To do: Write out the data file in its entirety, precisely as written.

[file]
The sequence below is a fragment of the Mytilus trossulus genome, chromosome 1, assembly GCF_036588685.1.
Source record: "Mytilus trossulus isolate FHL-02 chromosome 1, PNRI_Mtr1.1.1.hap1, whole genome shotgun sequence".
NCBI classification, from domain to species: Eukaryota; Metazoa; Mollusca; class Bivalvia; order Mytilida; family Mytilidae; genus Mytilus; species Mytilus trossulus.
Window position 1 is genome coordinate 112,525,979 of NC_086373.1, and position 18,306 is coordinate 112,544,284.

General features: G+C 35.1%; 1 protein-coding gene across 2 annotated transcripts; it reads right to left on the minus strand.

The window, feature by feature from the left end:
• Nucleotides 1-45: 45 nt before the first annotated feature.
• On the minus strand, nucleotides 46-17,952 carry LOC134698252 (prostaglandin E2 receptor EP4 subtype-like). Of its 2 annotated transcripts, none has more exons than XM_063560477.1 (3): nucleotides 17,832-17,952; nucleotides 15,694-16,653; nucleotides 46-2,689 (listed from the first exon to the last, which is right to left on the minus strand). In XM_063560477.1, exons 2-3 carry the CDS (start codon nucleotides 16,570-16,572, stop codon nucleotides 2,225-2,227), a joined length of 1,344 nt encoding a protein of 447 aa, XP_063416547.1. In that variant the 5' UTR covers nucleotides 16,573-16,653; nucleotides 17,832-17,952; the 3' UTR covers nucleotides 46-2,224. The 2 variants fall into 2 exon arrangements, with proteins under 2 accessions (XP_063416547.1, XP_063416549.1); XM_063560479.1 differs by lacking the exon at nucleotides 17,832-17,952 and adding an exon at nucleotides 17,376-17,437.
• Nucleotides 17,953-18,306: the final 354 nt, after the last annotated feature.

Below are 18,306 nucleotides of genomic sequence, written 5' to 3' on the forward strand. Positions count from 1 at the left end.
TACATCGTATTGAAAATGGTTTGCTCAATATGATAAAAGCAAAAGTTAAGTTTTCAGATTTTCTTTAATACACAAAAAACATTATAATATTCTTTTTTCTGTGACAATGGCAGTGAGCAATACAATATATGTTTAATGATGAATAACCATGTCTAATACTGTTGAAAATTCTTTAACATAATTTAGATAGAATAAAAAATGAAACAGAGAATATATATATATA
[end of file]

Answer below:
The sequence below is a fragment of the Mytilus trossulus genome, chromosome 1, assembly GCF_036588685.1.
Source record: "Mytilus trossulus isolate FHL-02 chromosome 1, PNRI_Mtr1.1.1.hap1, whole genome shotgun sequence".
NCBI classification, from domain to species: Eukaryota; Metazoa; Mollusca; class Bivalvia; order Mytilida; family Mytilidae; genus Mytilus; species Mytilus trossulus.
Window position 1 is genome coordinate 112,525,979 of NC_086373.1, and position 18,306 is coordinate 112,544,284.

General features: G+C 35.1%; 1 protein-coding gene across 2 annotated transcripts; it reads right to left on the minus strand.

The window, feature by feature from the left end:
• Nucleotides 1-45: 45 nt before the first annotated feature.
• On the minus strand, nucleotides 46-17,952 carry LOC134698252 (prostaglandin E2 receptor EP4 subtype-like). Of its 2 annotated transcripts, none has more exons than XM_063560477.1 (3): nucleotides 17,832-17,952; nucleotides 15,694-16,653; nucleotides 46-2,689 (listed from the first exon to the last, which is right to left on the minus strand). In XM_063560477.1, exons 2-3 carry the CDS (start codon nucleotides 16,570-16,572, stop codon nucleotides 2,225-2,227), a joined length of 1,344 nt encoding a protein of 447 aa, XP_063416547.1. In that variant the 5' UTR covers nucleotides 16,573-16,653; nucleotides 17,832-17,952; the 3' UTR covers nucleotides 46-2,224. The 2 variants fall into 2 exon arrangements, with proteins under 2 accessions (XP_063416547.1, XP_063416549.1); XM_063560479.1 differs by lacking the exon at nucleotides 17,832-17,952 and adding an exon at nucleotides 17,376-17,437.
• Nucleotides 17,953-18,306: the final 354 nt, after the last annotated feature.

Below are 18,306 nucleotides of genomic sequence, written 5' to 3' on the forward strand. Positions count from 1 at the left end.
TACATCGTATTGAAAATGGTTTGCTCAATATGATAAAAGCAAAAGTTAAGTTTTCAGATTTTCTTTAATACACAAAAAACATTATAATATTCTTTTTTCTGTGACAATGGCAGTGAGCAATACAATATATGTTTAATGATGAATAACCATGTCTAATACTGTTGAAAATTCTTTAACATAATTTAGATAGAATAAAAAATGAAACAGAGAATATATATATATA